World indoor champion hopes a more rhythmical approach to his craft will see him quickstep his way to success
When Andrew Pozzi turned up to training to find salsa music playing and was then told to hurdle along to the beat, he began to wonder what he might have let himself in for following his move to work with Santiago Antunez.
However, when you consider that “rhythm is everything” to the hurdles coaching guru, it all begins to make sense.
It was late last year that Pozzi, the world indoor champion, took the decision to relocate to Formia in Italy and come under the guidance of the Cuban who led Anier Garcia and Dayron Robles to Olympic 110m hurdles gold in 2000 and 2008.
The Briton has found a completely different approach to the art of hurdling there. Under Antunez, technique comes first before any thoughts move towards strength and speed.
It has brought consistency this season for Pozzi, if not spectacularly quick times, although he has had injury interruptions to contend with once again which have hardly helped his cause.
Yet his coach is not one to get immediately hung up on how quickly his pupil is making the journey from A to B, more the manner of how he is travelling.
Ingrain the technical side first, get the rhythm and timing right and the speed will follow.
“He (Sanitago) has remarked a lot that the Cuban system, which I guess he kind of developed, is very different to anything he’s seen in Europe,” says Pozzi. “He said, from his perspective, that in Europe there’s a real rush to make everything quantifiable – you have to run super fast on the track, you have to lift heavier and heavier weights in the gym – but he feels co-ordination, mobility and technique is very overlooked.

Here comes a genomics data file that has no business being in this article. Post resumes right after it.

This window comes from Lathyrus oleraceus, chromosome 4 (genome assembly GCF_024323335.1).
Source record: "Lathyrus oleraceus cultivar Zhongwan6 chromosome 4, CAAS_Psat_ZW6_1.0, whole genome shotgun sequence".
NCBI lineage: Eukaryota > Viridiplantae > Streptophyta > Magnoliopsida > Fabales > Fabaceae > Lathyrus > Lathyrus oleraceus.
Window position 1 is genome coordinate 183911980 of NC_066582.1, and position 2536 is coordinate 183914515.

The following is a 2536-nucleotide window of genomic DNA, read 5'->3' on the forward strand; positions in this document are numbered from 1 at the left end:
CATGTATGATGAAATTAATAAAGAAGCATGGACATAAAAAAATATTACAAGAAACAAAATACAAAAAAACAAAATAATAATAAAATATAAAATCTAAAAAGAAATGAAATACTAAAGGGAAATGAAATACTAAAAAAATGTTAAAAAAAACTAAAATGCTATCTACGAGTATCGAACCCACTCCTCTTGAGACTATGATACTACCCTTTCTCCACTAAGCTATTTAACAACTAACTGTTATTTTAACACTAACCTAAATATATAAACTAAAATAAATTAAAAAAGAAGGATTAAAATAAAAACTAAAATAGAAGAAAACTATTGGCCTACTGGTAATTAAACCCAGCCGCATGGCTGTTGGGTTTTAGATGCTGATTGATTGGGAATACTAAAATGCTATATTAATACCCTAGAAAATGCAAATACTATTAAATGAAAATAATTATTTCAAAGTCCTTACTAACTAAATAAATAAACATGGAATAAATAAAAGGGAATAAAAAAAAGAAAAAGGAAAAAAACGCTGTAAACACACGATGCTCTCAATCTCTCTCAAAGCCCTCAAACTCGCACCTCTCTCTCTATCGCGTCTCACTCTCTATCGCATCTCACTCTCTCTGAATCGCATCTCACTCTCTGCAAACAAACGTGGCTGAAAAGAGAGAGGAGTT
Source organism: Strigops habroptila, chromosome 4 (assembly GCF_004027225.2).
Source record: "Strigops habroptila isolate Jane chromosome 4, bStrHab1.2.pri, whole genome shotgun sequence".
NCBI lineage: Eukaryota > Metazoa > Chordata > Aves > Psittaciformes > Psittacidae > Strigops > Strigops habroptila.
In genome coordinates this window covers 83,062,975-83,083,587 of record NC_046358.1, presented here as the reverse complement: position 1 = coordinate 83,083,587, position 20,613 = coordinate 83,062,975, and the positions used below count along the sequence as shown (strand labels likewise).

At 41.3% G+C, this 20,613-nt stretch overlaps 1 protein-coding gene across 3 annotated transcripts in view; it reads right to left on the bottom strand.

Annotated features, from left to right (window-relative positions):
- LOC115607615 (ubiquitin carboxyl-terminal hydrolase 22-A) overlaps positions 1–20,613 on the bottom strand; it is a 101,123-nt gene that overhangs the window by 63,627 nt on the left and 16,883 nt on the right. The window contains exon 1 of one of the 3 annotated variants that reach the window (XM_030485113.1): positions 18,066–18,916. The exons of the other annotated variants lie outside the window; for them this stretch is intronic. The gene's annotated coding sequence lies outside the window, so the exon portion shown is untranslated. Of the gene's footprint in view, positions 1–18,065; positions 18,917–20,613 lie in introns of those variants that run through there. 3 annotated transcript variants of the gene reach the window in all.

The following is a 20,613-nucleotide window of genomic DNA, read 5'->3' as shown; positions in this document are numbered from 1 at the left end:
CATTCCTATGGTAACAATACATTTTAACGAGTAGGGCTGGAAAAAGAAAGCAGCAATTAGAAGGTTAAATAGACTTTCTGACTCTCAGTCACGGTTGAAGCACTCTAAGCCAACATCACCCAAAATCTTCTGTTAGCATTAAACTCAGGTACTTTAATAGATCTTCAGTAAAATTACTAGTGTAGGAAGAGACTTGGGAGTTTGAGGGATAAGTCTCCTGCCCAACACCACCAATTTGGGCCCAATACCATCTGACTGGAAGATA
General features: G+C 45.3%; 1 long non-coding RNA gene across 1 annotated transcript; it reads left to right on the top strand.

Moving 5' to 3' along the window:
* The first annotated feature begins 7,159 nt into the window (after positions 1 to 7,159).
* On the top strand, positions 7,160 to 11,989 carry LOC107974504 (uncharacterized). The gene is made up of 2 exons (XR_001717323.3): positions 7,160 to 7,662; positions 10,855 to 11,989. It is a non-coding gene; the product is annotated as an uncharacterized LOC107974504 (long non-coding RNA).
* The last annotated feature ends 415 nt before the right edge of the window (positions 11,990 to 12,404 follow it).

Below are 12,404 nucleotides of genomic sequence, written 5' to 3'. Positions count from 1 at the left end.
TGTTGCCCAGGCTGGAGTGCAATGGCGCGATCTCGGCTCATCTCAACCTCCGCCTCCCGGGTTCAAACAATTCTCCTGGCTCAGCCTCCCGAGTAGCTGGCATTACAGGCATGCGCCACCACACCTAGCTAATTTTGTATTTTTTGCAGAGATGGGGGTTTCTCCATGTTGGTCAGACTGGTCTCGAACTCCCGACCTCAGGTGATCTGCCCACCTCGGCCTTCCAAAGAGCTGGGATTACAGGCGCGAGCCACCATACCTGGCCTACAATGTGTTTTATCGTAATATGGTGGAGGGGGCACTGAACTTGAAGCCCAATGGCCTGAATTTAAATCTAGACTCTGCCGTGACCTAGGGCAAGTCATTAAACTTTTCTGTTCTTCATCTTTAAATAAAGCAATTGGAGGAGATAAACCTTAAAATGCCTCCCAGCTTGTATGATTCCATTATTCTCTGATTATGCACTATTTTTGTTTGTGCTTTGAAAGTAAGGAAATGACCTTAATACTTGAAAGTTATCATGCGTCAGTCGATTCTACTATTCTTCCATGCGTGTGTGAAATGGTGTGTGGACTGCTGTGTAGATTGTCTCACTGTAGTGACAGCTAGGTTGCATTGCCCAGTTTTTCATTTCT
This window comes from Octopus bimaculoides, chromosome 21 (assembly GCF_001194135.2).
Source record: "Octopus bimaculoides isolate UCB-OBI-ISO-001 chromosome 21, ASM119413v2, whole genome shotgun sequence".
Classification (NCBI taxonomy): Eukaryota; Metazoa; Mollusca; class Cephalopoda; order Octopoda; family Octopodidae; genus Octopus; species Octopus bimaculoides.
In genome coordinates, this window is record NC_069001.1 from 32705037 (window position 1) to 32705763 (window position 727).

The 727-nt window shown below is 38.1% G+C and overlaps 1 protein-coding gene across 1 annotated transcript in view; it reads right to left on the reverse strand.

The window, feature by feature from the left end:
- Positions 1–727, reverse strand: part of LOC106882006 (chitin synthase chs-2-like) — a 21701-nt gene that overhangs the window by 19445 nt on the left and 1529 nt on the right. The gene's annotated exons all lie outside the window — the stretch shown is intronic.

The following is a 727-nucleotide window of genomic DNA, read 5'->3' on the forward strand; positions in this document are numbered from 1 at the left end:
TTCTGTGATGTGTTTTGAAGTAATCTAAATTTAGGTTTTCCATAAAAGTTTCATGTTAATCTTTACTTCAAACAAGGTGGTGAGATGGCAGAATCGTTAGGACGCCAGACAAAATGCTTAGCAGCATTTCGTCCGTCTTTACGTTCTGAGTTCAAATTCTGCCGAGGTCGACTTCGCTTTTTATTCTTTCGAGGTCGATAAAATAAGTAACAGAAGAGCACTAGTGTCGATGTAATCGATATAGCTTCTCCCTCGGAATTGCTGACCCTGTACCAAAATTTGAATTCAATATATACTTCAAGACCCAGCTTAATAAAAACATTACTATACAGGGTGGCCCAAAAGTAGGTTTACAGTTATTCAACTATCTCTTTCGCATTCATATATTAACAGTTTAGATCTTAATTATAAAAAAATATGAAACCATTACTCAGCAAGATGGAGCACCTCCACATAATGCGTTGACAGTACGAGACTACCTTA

“He said in Cuba that, during their development – until much, much later than we do in Europe – all they focus on is co-ordination and technique stuff. That means that, when they start increasing their physicality in the gym and on the track the technique is good and everything is very efficient.”
And this is where the dance lessons come in.
“In the winter we were doing a lot of rhythm-based exercises,” continues Pozzi. “We had salsa music on and all this stuff.
“You have various hurdles out, there’s music playing and for a set period of time you’re going back and forth over these hurdles. It’s for hip mobility, for rhythm and it was very strange. I wondered what I’d let myself in for in the first couple of weeks.
“To him, rhythm is everything and that’s something I really need work on because the consistency of my times have got better but, if you take the Brussels Diamond League (he was sixth in 13.50) as an example, I was moving quite strongly for the first half or three quarters of the race but there was a lack of rhythm there and when that’s the case it becomes much harder to maintain your speed and your velocity.”
Getting his timing and footwork right is key, then, albeit that any call from Strictly Come Dancing will have to wait for the moment. First up is the business of the IAAF World Championships in Doha.
Given the substantial life and training changes he’s made, does it mean there has been a shift in Pozzi’s expectations? The man himself admits he thought there would be. Antunez felt differently.
“When I approached Santiago about working with him he made it very clear that he was used to top performances and used to winning medals at championships and he said that, based on what he knew of myself as an athlete and what he could see from our early work together that that was entirely the aim,” adds Pozzi.
“He said that, from his point of view, he wouldn’t have me going to Doha unless it was with the outlook of winning a medal.
“He said if it looked impossible then we’d stop and prepare for Tokyo next year but he said that’s not where we’re at.”
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